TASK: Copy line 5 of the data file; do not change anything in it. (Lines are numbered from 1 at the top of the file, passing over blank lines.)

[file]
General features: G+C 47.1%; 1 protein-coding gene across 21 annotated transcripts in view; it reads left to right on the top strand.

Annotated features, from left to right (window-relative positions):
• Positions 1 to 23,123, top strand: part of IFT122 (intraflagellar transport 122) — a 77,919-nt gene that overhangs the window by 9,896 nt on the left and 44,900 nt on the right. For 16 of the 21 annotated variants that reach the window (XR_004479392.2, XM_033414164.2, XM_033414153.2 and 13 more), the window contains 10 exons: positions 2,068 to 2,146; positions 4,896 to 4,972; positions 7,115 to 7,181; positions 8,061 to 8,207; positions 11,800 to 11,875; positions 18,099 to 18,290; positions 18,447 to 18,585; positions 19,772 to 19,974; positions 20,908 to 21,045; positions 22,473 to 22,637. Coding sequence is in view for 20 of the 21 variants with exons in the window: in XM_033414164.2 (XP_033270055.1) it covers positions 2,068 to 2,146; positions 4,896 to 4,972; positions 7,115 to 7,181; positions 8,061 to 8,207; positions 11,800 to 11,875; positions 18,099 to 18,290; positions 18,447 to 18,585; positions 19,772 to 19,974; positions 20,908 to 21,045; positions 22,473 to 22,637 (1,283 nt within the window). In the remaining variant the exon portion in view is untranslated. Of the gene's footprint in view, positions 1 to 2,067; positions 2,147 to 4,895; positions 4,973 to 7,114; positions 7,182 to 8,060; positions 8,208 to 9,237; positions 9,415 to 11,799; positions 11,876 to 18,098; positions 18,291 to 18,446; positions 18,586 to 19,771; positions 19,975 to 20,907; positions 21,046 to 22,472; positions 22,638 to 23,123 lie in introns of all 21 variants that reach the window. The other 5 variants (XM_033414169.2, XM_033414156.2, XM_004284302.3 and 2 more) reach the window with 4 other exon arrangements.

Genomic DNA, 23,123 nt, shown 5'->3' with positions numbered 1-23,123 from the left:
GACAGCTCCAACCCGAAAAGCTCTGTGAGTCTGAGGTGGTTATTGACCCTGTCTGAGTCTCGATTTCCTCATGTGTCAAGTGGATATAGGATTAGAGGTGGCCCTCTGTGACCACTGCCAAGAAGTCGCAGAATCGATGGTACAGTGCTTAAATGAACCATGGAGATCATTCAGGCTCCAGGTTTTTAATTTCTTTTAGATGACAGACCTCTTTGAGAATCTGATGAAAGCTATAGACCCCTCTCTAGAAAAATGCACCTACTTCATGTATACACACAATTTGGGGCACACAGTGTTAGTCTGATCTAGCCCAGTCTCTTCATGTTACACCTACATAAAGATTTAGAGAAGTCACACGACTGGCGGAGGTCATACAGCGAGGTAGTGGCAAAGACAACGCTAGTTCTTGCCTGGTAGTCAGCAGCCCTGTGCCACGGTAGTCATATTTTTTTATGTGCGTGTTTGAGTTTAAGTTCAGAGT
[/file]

GACAGCTCCAACCCGAAAAGCTCTGTGAGTCTGAGGTGGTTATTGACCCTGTCTGAGTCTCGATTTCCTCATGTGTCAAGTGGATATAGGATTAGAGGTGGCCCTCTGTGACCACTGCCAAGAAGTCGCAGAATCGATGGTACAGTGCTTAAATGAACCATGGAGATCATTCAGGCTCCAGGTTTTTAATTTCTTTTAGATGACAGACCTCTTTGAGAATCTGATGAAAGCTATAGACCCCTCTCTAGAAAAATGCACCTACTTCATGTATACACACAATTTGGGGCACACAGTGTTAGTCTGATCTAGCCCAGTCTCTTCATGTTACACCTACATAAAGATTTAGAGAAGTCACACGACTGGCGGAGGTCATACAGCGAGGTAGTGGCAAAGACAACGCTAGTTCTTGCCTGGTAGTCAGCAGCCCTGTGCCACGGTAGTCATATTTTTTTATGTGCGTGTTTGAGTTTAAGTTCAGAGT